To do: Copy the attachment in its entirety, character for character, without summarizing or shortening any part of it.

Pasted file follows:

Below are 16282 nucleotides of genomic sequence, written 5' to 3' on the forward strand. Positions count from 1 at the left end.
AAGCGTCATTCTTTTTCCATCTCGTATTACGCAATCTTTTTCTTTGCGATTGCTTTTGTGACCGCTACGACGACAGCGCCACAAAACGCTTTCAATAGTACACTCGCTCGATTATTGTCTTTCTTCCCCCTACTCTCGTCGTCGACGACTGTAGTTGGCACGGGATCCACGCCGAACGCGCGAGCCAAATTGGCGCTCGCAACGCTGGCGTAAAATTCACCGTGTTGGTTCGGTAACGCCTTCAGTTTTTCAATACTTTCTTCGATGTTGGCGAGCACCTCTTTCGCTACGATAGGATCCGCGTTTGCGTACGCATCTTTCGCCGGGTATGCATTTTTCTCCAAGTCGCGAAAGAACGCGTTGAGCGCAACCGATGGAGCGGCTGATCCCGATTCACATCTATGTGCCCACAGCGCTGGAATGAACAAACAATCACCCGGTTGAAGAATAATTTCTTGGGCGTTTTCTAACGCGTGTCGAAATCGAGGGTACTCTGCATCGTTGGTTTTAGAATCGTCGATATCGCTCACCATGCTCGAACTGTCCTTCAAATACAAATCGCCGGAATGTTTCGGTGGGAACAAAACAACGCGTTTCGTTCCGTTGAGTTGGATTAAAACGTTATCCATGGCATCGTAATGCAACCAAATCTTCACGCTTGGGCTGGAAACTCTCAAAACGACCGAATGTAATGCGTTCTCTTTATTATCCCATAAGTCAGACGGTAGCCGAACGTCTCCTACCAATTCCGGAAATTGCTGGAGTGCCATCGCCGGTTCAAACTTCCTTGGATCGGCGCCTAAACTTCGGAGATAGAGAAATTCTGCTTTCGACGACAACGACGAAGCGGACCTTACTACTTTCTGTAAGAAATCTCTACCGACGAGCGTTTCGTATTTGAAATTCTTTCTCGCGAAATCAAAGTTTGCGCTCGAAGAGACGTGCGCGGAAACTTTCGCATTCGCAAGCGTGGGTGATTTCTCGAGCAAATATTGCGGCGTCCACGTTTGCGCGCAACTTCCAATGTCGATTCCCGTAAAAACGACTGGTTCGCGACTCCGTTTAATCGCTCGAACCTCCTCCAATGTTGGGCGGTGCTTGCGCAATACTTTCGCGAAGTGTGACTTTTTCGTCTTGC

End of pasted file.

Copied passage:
Below are 16282 nucleotides of genomic sequence, written 5' to 3' on the forward strand. Positions count from 1 at the left end.
AAGCGTCATTCTTTTTCCATCTCGTATTACGCAATCTTTTTCTTTGCGATTGCTTTTGTGACCGCTACGACGACAGCGCCACAAAACGCTTTCAATAGTACACTCGCTCGATTATTGTCTTTCTTCCCCCTACTCTCGTCGTCGACGACTGTAGTTGGCACGGGATCCACGCCGAACGCGCGAGCCAAATTGGCGCTCGCAACGCTGGCGTAAAATTCACCGTGTTGGTTCGGTAACGCCTTCAGTTTTTCAATACTTTCTTCGATGTTGGCGAGCACCTCTTTCGCTACGATAGGATCCGCGTTTGCGTACGCATCTTTCGCCGGGTATGCATTTTTCTCCAAGTCGCGAAAGAACGCGTTGAGCGCAACCGATGGAGCGGCTGATCCCGATTCACATCTATGTGCCCACAGCGCTGGAATGAACAAACAATCACCCGGTTGAAGAATAATTTCTTGGGCGTTTTCTAACGCGTGTCGAAATCGAGGGTACTCTGCATCGTTGGTTTTAGAATCGTCGATATCGCTCACCATGCTCGAACTGTCCTTCAAATACAAATCGCCGGAATGTTTCGGTGGGAACAAAACAACGCGTTTCGTTCCGTTGAGTTGGATTAAAACGTTATCCATGGCATCGTAATGCAACCAAATCTTCACGCTTGGGCTGGAAACTCTCAAAACGACCGAATGTAATGCGTTCTCTTTATTATCCCATAAGTCAGACGGTAGCCGAACGTCTCCTACCAATTCCGGAAATTGCTGGAGTGCCATCGCCGGTTCAAACTTCCTTGGATCGGCGCCTAAACTTCGGAGATAGAGAAATTCTGCTTTCGACGACAACGACGAAGCGGACCTTACTACTTTCTGTAAGAAATCTCTACCGACGAGCGTTTCGTATTTGAAATTCTTTCTCGCGAAATCAAAGTTTGCGCTCGAAGAGACGTGCGCGGAAACTTTCGCATTCGCAAGCGTGGGTGATTTCTCGAGCAAATATTGCGGCGTCCACGTTTGCGCGCAACTTCCAATGTCGATTCCCGTAAAAACGACTGGTTCGCGACTCCGTTTAATCGCTCGAACCTCCTCCAATGTTGGGCGGTGCTTGCGCAATACTTTCGCGAAGTGTGACTTTTTCGTCTTGC